Disc brakes are now in the professional peloton, albeit on a trial basis. The UCI has allowed each team to test disc-equipped road bikes in selected races during August and September. We’ve seen a few already, and on stage six of the Vuelta a España, Trek Factory Racing’s Markel Irizar raced aboard a Trek Domane with Shimano hydraulic disc brakes.
It was a stage described afterwards as being a fast and hard day with a lot of undulation, up and down all the time with more climbing than had been expected. It was during these demanding conditions that Markel Irizar embarked on a disc brake trial. Trek has shared his (mostly positive) reaction to riding disc brakes.
"Of course it’s a little more heavier and to change the wheel [in case of a puncture] is a little more difficult, but I think that this is the future,” commented Markel Irizar on riding disc brakes in a professional race for the first time.
“Many riders have been concerned about safety, like when it is really hot and if you crash it can cause damage by cutting someone or even burning. So I think for the future Shimano may have to look at covering the disc, and once we are 100 percent sure that nothing can happen, then I think everyone will use it because for sure in the rain the [braking] difference is going to be huge.
“Today in the heat already the difference was already really big I think it’s the same when the electronic shifting came, it had a negative reaction at first, and now everybody loves it. I think that in a couple of years for sure everyone will love it. This is the first step, of course, there are some things we can improve, but this was Shimano’s goal, to have it tested in races to have the information. I will try it again in two days. I think with some small changes that this will be the future.”
We don’t know if he first used them outside of a pro race to acclimatise to them, or whether this was his first experience on disc brakes. It is clear from his reaction that the risk of a hot rotor scalding a body part in the event of a crash is still a big factor facing adoption among the pro ranks. However, covering the rotor, which he suggests as a solution, would only add weight back to the system, when there is already a weight penalty. Unless Shimano could develop an aerodynamic cover that would kill two birds with one stone?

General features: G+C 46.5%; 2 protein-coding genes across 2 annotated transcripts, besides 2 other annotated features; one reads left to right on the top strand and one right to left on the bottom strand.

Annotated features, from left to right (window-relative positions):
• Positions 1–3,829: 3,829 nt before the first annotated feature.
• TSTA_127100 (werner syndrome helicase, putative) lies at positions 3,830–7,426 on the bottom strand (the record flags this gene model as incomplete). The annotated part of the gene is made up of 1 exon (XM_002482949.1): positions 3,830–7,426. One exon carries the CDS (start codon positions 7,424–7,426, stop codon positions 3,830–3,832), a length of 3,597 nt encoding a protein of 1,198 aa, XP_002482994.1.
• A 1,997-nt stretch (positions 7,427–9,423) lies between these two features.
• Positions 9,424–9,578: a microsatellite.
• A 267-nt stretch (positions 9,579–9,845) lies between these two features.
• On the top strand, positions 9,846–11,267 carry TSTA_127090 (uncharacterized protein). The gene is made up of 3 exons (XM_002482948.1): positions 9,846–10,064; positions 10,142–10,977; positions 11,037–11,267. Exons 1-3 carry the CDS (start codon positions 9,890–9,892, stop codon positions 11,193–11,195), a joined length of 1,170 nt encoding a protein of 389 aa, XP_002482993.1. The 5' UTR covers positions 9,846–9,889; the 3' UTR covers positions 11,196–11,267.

He was riding a Trek Domane, which has been available with disc brakes for some time. The longer wheelbase and chainstays of that model makes it easier to add disc brakes. The shorter chainstays on the Emonda and Madone raise chainline issues with the wider rear axle that is necessary to accommodate the disc rotor. Specialized has designed a specific freehub to get around this problem, while the new Cervelo R3 Disc has a custom FSA chainset with the driveside crank arm placed a few millimetres further outboard.
An obvious issue with disc brakes on road bikes at the moment is one of wheel changes. The Domane uses thru-axles at both ends, 15mm at the front and 142x12mm at the rear. The Team Sky Pinarello Dogma F8 Disk with Shimano disc brakes we spotted being raced last month uses conventional quick release axles.
That raises obvious challenges for the neutral support, so any puncture or mechanical would have to be resolved by a complete bike change. To be fair, complete bike changes are fairly common when the team car is near or it’s a pivotal moment in the race. Races have also been lost as a result of slow wheel changes though, so it's clearly a problem in need of a solution. And then there’s the issue of rotor size too. Will the UCI step in and issue a standard?
So there are issues to overcome, it's clearly early days for discs in the peloton, and these trials are a good way to soft launch disc brakes into the pro ranks. Let's see who is next to test disc brakes in a pro race. There's the Tour of Britain starting soon...
David worked on the road.cc tech team from 2012-2020. Previously he was editor of Bikemagic.com and before that staff writer at RCUK. He's a seasoned cyclist of all disciplines, from road to mountain biking, touring to cyclo-cross, he only wishes he had time to ride them all. He's mildly competitive, though he'll never admit it, and is a frequent road racer but is too lazy to do really well. He currently resides in the Cotswolds, and you can now find him over on his own YouTube channel David Arthur - Just Ride Bikes.